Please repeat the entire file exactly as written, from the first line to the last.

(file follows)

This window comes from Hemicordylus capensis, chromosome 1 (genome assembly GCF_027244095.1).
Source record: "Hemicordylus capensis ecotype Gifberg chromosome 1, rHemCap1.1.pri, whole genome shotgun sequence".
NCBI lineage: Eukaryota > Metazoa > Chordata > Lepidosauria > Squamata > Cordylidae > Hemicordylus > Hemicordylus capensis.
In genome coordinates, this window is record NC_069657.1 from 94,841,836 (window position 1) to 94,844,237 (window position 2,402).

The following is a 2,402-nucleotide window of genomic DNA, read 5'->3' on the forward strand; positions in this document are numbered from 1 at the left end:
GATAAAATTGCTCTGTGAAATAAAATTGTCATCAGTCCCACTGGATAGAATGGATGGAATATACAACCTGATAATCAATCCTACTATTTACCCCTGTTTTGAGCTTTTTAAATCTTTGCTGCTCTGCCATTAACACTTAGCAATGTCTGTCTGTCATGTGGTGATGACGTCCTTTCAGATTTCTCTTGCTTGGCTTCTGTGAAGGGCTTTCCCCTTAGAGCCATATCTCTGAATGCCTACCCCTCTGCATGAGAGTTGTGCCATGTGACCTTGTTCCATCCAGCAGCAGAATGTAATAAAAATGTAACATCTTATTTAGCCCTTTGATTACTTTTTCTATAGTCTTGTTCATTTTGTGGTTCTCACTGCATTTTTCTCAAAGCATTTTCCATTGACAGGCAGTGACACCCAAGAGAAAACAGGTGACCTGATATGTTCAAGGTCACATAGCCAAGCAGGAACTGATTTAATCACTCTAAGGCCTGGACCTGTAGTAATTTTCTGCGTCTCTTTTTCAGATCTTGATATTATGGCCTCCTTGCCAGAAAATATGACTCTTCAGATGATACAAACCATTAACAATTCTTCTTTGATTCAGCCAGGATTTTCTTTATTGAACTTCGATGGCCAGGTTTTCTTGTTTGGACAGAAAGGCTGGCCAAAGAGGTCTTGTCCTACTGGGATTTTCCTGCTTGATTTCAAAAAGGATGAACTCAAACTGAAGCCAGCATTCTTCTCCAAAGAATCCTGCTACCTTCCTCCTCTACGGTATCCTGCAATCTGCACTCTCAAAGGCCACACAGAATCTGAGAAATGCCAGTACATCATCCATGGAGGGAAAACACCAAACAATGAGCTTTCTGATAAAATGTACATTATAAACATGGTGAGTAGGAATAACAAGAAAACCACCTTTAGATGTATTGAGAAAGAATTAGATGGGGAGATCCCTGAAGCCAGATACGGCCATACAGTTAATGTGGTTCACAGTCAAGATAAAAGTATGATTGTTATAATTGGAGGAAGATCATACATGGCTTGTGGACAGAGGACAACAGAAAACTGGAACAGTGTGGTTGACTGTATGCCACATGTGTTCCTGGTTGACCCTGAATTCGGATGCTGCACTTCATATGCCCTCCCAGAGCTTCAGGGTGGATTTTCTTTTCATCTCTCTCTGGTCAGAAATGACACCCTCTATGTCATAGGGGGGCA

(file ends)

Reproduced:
This window comes from Hemicordylus capensis, chromosome 1 (genome assembly GCF_027244095.1).
Source record: "Hemicordylus capensis ecotype Gifberg chromosome 1, rHemCap1.1.pri, whole genome shotgun sequence".
NCBI lineage: Eukaryota > Metazoa > Chordata > Lepidosauria > Squamata > Cordylidae > Hemicordylus > Hemicordylus capensis.
In genome coordinates, this window is record NC_069657.1 from 94,841,836 (window position 1) to 94,844,237 (window position 2,402).

The following is a 2,402-nucleotide window of genomic DNA, read 5'->3' on the forward strand; positions in this document are numbered from 1 at the left end:
GATAAAATTGCTCTGTGAAATAAAATTGTCATCAGTCCCACTGGATAGAATGGATGGAATATACAACCTGATAATCAATCCTACTATTTACCCCTGTTTTGAGCTTTTTAAATCTTTGCTGCTCTGCCATTAACACTTAGCAATGTCTGTCTGTCATGTGGTGATGACGTCCTTTCAGATTTCTCTTGCTTGGCTTCTGTGAAGGGCTTTCCCCTTAGAGCCATATCTCTGAATGCCTACCCCTCTGCATGAGAGTTGTGCCATGTGACCTTGTTCCATCCAGCAGCAGAATGTAATAAAAATGTAACATCTTATTTAGCCCTTTGATTACTTTTTCTATAGTCTTGTTCATTTTGTGGTTCTCACTGCATTTTTCTCAAAGCATTTTCCATTGACAGGCAGTGACACCCAAGAGAAAACAGGTGACCTGATATGTTCAAGGTCACATAGCCAAGCAGGAACTGATTTAATCACTCTAAGGCCTGGACCTGTAGTAATTTTCTGCGTCTCTTTTTCAGATCTTGATATTATGGCCTCCTTGCCAGAAAATATGACTCTTCAGATGATACAAACCATTAACAATTCTTCTTTGATTCAGCCAGGATTTTCTTTATTGAACTTCGATGGCCAGGTTTTCTTGTTTGGACAGAAAGGCTGGCCAAAGAGGTCTTGTCCTACTGGGATTTTCCTGCTTGATTTCAAAAAGGATGAACTCAAACTGAAGCCAGCATTCTTCTCCAAAGAATCCTGCTACCTTCCTCCTCTACGGTATCCTGCAATCTGCACTCTCAAAGGCCACACAGAATCTGAGAAATGCCAGTACATCATCCATGGAGGGAAAACACCAAACAATGAGCTTTCTGATAAAATGTACATTATAAACATGGTGAGTAGGAATAACAAGAAAACCACCTTTAGATGTATTGAGAAAGAATTAGATGGGGAGATCCCTGAAGCCAGATACGGCCATACAGTTAATGTGGTTCACAGTCAAGATAAAAGTATGATTGTTATAATTGGAGGAAGATCATACATGGCTTGTGGACAGAGGACAACAGAAAACTGGAACAGTGTGGTTGACTGTATGCCACATGTGTTCCTGGTTGACCCTGAATTCGGATGCTGCACTTCATATGCCCTCCCAGAGCTTCAGGGTGGATTTTCTTTTCATCTCTCTCTGGTCAGAAATGACACCCTCTATGTCATAGGGGGGCA